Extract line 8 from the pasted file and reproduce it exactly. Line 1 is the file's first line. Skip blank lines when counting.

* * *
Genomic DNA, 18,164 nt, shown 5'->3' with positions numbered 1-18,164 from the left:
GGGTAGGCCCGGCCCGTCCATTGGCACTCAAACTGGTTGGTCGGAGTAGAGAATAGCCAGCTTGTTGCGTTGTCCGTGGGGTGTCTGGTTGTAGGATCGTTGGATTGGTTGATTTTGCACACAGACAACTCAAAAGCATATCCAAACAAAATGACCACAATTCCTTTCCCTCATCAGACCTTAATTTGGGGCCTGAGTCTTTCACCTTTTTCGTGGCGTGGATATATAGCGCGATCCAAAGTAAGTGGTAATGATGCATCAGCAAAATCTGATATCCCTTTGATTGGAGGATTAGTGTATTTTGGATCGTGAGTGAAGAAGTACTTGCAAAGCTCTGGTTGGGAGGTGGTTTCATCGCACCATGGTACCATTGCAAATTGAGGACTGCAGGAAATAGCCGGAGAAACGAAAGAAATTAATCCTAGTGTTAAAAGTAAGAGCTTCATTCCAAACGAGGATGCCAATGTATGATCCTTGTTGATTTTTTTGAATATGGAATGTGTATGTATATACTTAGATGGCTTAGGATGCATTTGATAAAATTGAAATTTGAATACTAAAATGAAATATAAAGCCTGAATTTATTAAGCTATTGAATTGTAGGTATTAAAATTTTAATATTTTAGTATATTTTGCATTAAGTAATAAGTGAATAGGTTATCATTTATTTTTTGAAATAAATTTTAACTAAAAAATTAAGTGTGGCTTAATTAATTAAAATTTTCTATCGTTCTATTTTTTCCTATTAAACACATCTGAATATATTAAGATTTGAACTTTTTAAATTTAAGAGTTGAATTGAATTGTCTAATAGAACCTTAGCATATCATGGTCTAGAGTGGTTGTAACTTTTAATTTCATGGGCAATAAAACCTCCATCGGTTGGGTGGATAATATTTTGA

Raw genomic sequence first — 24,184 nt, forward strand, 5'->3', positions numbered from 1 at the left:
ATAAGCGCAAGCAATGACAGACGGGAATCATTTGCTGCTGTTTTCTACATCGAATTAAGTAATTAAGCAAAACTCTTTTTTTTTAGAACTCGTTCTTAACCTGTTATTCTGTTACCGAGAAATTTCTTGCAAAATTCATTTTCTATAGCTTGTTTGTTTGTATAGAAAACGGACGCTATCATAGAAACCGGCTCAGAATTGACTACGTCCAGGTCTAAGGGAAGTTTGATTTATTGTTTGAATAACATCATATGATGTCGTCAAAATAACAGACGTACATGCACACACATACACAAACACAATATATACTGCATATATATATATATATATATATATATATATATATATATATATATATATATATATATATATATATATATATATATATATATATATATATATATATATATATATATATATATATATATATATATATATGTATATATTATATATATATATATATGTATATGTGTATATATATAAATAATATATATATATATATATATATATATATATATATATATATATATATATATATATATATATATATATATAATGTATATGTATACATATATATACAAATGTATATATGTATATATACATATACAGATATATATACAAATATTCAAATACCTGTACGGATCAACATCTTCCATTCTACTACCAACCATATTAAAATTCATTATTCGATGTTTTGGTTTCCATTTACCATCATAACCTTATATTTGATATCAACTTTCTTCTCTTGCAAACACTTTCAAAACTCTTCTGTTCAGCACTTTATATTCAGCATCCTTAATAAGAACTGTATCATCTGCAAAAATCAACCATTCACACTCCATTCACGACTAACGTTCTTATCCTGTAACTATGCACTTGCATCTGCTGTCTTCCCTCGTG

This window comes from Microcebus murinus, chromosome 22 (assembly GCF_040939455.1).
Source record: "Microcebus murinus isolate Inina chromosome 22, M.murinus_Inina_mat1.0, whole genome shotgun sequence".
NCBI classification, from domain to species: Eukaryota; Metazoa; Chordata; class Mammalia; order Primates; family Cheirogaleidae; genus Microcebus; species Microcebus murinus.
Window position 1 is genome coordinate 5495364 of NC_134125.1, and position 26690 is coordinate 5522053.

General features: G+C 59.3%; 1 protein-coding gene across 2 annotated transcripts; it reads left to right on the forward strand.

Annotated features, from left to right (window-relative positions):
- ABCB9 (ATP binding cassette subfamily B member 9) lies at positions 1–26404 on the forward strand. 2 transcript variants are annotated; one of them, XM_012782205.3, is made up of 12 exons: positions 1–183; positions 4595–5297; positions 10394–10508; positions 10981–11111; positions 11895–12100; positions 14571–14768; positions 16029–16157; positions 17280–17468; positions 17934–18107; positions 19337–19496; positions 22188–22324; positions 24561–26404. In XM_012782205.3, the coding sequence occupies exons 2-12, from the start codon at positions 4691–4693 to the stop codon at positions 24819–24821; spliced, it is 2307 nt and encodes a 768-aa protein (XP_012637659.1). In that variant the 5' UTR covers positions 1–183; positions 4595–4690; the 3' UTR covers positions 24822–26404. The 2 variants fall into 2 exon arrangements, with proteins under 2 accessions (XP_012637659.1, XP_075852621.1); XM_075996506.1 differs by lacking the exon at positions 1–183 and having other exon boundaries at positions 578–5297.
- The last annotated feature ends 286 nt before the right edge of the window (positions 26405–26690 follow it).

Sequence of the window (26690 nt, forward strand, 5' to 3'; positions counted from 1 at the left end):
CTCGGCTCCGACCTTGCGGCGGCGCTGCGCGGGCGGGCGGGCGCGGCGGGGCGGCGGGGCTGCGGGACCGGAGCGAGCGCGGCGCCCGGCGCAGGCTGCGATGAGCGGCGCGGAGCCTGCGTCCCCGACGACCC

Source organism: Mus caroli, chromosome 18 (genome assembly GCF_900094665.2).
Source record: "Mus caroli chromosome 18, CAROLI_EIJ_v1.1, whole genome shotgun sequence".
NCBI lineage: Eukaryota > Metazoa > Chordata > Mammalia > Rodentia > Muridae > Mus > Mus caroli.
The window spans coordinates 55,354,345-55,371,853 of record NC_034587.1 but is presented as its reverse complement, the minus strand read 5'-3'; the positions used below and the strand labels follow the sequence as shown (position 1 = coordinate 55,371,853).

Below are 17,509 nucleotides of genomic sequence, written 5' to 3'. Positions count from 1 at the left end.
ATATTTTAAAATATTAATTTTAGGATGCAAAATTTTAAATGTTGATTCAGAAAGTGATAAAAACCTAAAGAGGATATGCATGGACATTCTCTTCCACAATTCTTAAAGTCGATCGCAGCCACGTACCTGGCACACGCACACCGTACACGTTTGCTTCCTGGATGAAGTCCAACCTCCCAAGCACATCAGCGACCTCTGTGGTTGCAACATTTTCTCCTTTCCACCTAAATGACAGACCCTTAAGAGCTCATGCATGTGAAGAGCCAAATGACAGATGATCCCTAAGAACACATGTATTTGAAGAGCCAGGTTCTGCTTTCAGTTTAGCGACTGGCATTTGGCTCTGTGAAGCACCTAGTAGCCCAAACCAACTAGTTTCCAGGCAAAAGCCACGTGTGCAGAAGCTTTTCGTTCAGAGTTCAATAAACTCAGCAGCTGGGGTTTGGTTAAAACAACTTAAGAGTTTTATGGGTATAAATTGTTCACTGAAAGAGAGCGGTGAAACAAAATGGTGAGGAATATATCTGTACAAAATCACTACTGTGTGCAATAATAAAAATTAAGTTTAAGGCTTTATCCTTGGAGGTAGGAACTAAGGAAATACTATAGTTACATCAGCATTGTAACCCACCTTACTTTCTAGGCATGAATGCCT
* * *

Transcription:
Window position 1 is genome coordinate 5495364 of NC_134125.1, and position 26690 is coordinate 5522053.